July 2012: Accepting Diagnoses

RubyWe’ve had a lot of activity within the past 24 hours, but I thought it might be nice to get July’s topic up. . . well, in July.  So.

James was on the spot, and he thought something that deserved our attention was the idea of accepting a diagnosis/diagnoses.  I think he is on to something with the importance of discussing this.  He points out that accepting diagnoses is a process, and it doesn’t just happen overnight.  In his own words, it “takes time and adjustment.”  And as he wisely brings up, the newly diagnosed, and also families of the newly diagnosed, could really benefit from our experiences with this.

So how long was it after you had been diagnosed before you could honestly say you accepted it?  Or do you, even yet?  And I’m not speaking to identifying with your diagnosis, or wearing the label, or integrating it fully into your personality.  I think more what we should be talking about is loosely, how long was it before you were comfortable enough to own your diagnosis?  To say (at least to yourself), “Yes, I have bipolar disorder/borderline personality disorder/an anxiety disorder/insert whatever fits your case and I need help to be happy and well.”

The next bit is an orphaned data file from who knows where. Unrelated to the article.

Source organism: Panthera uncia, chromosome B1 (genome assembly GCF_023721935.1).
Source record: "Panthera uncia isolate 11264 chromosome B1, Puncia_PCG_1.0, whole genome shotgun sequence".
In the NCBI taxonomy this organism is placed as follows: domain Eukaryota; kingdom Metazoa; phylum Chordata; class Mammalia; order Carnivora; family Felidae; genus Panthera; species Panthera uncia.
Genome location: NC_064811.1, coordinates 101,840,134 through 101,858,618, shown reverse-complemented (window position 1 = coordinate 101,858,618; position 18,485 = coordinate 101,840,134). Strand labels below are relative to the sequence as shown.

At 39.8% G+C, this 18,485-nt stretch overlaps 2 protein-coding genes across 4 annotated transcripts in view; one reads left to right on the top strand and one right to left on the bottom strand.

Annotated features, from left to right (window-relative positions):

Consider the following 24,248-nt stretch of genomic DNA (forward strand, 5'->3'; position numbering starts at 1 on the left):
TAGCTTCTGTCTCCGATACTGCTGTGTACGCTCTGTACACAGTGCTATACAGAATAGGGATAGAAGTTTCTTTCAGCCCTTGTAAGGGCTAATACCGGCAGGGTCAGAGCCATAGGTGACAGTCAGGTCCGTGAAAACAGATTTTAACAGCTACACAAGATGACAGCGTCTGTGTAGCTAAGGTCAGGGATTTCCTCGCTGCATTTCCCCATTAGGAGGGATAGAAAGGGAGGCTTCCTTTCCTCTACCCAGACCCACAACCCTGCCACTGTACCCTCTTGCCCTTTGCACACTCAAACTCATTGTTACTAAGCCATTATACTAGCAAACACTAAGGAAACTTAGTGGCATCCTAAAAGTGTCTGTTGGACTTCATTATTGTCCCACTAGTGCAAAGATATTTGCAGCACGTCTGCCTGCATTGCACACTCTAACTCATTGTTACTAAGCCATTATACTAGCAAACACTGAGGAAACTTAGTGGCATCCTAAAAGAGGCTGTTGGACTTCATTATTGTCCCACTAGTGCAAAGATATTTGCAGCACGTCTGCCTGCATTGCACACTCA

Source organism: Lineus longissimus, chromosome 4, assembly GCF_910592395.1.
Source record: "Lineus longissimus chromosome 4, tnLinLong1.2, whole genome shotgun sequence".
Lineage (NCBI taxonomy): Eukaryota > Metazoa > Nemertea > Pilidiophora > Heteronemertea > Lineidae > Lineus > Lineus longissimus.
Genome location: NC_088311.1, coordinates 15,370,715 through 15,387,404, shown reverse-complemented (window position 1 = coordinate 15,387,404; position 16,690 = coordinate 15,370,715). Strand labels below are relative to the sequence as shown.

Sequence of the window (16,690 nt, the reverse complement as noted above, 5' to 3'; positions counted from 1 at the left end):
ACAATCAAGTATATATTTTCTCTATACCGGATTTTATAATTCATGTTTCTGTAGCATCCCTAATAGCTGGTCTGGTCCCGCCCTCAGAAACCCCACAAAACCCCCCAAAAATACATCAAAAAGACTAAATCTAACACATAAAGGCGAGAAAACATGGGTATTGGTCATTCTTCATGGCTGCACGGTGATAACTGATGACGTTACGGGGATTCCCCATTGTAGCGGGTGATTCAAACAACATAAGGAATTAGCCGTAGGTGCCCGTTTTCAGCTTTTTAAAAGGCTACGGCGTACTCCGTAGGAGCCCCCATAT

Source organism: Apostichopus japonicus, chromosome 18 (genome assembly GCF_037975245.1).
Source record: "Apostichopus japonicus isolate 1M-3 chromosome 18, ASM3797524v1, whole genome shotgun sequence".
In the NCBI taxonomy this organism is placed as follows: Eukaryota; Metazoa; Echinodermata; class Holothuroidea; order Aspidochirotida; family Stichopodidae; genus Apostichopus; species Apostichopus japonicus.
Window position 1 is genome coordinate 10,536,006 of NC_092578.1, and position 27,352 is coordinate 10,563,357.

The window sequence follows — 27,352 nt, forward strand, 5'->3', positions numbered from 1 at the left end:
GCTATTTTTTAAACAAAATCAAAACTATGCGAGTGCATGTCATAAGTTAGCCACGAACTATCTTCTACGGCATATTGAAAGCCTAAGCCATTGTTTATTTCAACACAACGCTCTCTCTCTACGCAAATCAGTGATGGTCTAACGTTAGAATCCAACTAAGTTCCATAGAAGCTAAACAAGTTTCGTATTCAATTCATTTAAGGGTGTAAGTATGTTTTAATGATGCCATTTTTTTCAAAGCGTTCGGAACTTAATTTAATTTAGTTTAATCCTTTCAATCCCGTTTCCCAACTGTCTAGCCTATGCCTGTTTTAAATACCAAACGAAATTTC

And how about your family members?  Was there a lag time between when you told them your “labels” and when they came to terms with them?  Or have they, really, at all?  (That question can also be answered if you are someone who has a family member, friend, etc. with a mental illness.)

I really should get the ball rolling by answering these questions myself, but I think that in this case, as is often the case, I would be a poor standard-bearer.  I had my diagnoses down before anyone professional did.  And as for my family, they might have had a few moments were they were mildly surprised when I told them, but those passed quickly, because a) I had said it was the case, and my word is the accepted law when it comes to myself with my loved ones (for good reason), b) I had months with an excellent psychiatrist before I disclosed things, so they knew that something was up, and c) did I mention that I am always right about myself, and my family knows it?

So what about the rest of you?  What was the path to acceptance for you, personally?  Let’s share our stories, in the hope that we may help one another.

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